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Swallowing Disorders

 

At the Voice Assessment Centre we specialise in swallowing problems and will work with you to assist your swallowing problem. This will involve us taking an extensive case history, reviewing any previous medical tests and undertaking assessment at the clinic to identify your specific difficulty. This may involve examining your throat structure and muscles as you swallow your saliva or very small amount of food with the nasendoscope - a  small scope placed through the nose and resting at the back of your throat whilst you speak and swallow. This is recorded and played back to you, allowing us to give feedback and advice about management of your swallow problem.

Swallowing itself is a complex mechanism. It involves nerve supply from the brain to the swallowing structures, in particular the tongue, soft palate and larynx. Reduction in function or sensation of these structures may cause coughing violently, persistent  throat-clearing and even aspirating, that is, having food, drink ‘going down the wrong way’ into the larynx or the lungs. This is of concern as there is high risk of a chest infection or pneumonia. It  is vital to identify and  treat any swallowing problems as soon as possible.

Safe swallowing’ strategies may assist as advised by the Swallowing team. It is vital to have your specific difficulty identified to ensure you get  the most relevant advice.

Here are some swallowing tips to try-


1. Head/ Body positioning


  • keep your head level or tilted slightly forward, avoid letting your head lean back-wards, even momentarily when you swallow. This action exposes your airway to food.
  • keep your trunk at approximately 90 degrees whenever possible, especially when drinking liquids. Sit upright in a firm chair with head erect, both feet firmly on the floor. Avoid eating or drinking when reclining.


2. Mealtimes


  • take one bite at a time, “think” about each bite. Allow more time for meals. Avoid distractions when eating . Never hurry!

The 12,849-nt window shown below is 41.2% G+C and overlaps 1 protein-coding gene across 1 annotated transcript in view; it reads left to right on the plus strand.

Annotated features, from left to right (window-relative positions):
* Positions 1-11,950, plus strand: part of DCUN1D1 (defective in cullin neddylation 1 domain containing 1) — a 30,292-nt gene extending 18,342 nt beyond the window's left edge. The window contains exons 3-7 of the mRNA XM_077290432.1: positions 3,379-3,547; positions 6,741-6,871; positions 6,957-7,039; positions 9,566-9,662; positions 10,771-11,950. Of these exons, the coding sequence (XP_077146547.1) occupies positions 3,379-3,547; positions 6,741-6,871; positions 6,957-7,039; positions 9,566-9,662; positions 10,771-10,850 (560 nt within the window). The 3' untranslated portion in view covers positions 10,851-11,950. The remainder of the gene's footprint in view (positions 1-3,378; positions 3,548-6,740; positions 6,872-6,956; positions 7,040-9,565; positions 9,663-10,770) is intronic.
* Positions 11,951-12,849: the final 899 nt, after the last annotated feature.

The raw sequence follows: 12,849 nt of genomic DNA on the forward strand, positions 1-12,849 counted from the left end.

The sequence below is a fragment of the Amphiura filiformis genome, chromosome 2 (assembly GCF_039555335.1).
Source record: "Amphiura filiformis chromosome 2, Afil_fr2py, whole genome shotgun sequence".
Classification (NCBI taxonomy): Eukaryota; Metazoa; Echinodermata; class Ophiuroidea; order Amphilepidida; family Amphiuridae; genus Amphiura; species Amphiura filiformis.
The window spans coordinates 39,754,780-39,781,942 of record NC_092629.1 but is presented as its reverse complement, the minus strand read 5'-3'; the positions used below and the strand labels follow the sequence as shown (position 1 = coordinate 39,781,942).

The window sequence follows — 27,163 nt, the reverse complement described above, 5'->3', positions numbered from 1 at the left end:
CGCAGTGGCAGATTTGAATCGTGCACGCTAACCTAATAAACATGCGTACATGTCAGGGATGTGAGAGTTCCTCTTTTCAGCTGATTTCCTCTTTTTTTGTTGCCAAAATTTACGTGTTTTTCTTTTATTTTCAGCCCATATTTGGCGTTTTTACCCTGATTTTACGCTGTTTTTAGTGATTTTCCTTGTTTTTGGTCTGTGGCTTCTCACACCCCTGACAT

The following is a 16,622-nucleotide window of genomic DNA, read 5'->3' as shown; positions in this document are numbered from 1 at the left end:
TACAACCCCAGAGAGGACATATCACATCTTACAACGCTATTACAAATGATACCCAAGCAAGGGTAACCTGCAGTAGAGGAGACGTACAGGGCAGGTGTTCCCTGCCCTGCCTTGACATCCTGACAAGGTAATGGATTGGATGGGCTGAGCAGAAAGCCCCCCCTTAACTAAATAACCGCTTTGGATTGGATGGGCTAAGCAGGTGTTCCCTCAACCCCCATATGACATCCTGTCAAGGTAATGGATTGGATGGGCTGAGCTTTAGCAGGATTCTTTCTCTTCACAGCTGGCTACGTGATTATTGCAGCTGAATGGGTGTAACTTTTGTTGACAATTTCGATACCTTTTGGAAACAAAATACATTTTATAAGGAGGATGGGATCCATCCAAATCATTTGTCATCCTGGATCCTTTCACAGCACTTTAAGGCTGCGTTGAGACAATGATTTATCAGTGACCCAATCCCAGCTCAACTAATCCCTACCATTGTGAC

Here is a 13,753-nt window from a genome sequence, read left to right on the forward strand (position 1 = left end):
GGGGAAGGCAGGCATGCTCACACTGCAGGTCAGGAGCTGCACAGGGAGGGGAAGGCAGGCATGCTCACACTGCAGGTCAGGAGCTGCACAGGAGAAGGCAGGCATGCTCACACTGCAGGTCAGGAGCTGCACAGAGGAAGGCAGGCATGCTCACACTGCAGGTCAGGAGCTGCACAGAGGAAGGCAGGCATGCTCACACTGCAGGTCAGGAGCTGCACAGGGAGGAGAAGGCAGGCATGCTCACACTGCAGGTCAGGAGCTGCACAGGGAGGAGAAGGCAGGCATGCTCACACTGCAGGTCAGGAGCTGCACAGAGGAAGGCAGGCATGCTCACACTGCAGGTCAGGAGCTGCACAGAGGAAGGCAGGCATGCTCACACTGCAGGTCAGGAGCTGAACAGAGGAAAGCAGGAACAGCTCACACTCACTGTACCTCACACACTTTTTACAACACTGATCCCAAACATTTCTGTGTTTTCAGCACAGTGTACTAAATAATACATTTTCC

• keep your jaw closed whenever possible. 

  • swallow often, this avoids over-chewing your food and drying out your mouth.
  • while eating, watch for seepage of liquids at your lips, avoid the jaw being open, or your head down as this tend to exaggerate any drooling problem. 
  • if moving the food from front to back is a problem, suck your cheeks inward and consciously “think” through the following steps. Tongue tip up, pull back the tongue,   back of the tongue up. Be careful of food falling off of the back of tongue before you are ready to swallow. Place the food in the mid-to-back area of the tongue. 
  • when executing a swallow, head slightly bent forward and gently hold your breath on the swallow.
  • if it is difficult to move food in your mouth, perhaps a change in food consistency or change in food temperature can help. 


3. Do’s and Don’t’s


  • Don’t drop the food in the back of your tongue. Firmly run the spoon from the front to the back of the tongue with a slow movement.
  • if taking tablets with water is a problem, experiment with placing the pill in a small bite of mashed potatoes or pudding. 
  • if thin liquids seem to make you choke more readily, change to thicker liquids. 
  • keep throat moist, a dry throat can make it hard for food to pass without sticking. 
  • remember to keep drinking fluids throughout the day to prevent dehydration or thick secretions. 
  • don’t breathe in when you are in mid-swallow. Complete your chewing and swallowing before you take a breath.